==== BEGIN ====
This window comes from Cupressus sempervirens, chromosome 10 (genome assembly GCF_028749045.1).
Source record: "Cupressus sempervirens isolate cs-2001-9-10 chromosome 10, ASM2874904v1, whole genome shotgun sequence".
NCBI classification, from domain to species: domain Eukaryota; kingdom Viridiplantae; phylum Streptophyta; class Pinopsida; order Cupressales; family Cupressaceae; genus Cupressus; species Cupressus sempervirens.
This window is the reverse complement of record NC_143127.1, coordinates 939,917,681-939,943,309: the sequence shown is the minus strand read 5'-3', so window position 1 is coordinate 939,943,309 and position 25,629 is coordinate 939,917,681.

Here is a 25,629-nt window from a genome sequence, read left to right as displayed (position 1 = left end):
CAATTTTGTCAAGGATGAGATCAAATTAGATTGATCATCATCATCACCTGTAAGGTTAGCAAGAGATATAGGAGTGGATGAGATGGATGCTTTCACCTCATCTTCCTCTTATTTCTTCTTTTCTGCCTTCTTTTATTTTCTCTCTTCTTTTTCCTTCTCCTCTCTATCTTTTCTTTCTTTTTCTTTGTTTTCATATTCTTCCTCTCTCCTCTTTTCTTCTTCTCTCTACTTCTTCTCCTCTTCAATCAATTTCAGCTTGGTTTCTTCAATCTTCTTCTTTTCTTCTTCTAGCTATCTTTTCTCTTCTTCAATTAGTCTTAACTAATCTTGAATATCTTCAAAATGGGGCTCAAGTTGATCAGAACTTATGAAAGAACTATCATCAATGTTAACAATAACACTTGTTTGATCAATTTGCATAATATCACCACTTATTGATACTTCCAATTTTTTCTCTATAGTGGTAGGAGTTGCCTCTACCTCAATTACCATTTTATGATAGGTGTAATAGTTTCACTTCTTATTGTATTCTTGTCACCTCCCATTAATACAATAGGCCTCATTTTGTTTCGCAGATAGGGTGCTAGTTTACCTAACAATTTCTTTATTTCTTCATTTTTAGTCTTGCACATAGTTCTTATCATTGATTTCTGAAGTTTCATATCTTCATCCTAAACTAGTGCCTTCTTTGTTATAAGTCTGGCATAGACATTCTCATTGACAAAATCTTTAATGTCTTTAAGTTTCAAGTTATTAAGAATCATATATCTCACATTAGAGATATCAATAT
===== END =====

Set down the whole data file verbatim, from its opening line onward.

This window comes from Cupressus sempervirens, chromosome 10 (genome assembly GCF_028749045.1).
Source record: "Cupressus sempervirens isolate cs-2001-9-10 chromosome 10, ASM2874904v1, whole genome shotgun sequence".
NCBI classification, from domain to species: domain Eukaryota; kingdom Viridiplantae; phylum Streptophyta; class Pinopsida; order Cupressales; family Cupressaceae; genus Cupressus; species Cupressus sempervirens.
This window is the reverse complement of record NC_143127.1, coordinates 939,917,681-939,943,309: the sequence shown is the minus strand read 5'-3', so window position 1 is coordinate 939,943,309 and position 25,629 is coordinate 939,917,681.

Here is a 25,629-nt window from a genome sequence, read left to right as displayed (position 1 = left end):
CAATTTTGTCAAGGATGAGATCAAATTAGATTGATCATCATCATCACCTGTAAGGTTAGCAAGAGATATAGGAGTGGATGAGATGGATGCTTTCACCTCATCTTCCTCTTATTTCTTCTTTTCTGCCTTCTTTTATTTTCTCTCTTCTTTTTCCTTCTCCTCTCTATCTTTTCTTTCTTTTTCTTTGTTTTCATATTCTTCCTCTCTCCTCTTTTCTTCTTCTCTCTACTTCTTCTCCTCTTCAATCAATTTCAGCTTGGTTTCTTCAATCTTCTTCTTTTCTTCTTCTAGCTATCTTTTCTCTTCTTCAATTAGTCTTAACTAATCTTGAATATCTTCAAAATGGGGCTCAAGTTGATCAGAACTTATGAAAGAACTATCATCAATGTTAACAATAACACTTGTTTGATCAATTTGCATAATATCACCACTTATTGATACTTCCAATTTTTTCTCTATAGTGGTAGGAGTTGCCTCTACCTCAATTACCATTTTATGATAGGTGTAATAGTTTCACTTCTTATTGTATTCTTGTCACCTCCCATTAATACAATAGGCCTCATTTTGTTTCGCAGATAGGGTGCTAGTTTACCTAACAATTTCTTTATTTCTTCATTTTTAGTCTTGCACATAGTTCTTATCATTGATTTCTGAAGTTTCATATCTTCATCCTAAACTAGTGCCTTCTTTGTTATAAGTCTGGCATAGACATTCTCATTGACAAAATCTTTAATGTCTTTAAGTTTCAAGTTATTAAGAATCATATATCTCACATTAGAGATATCAATAT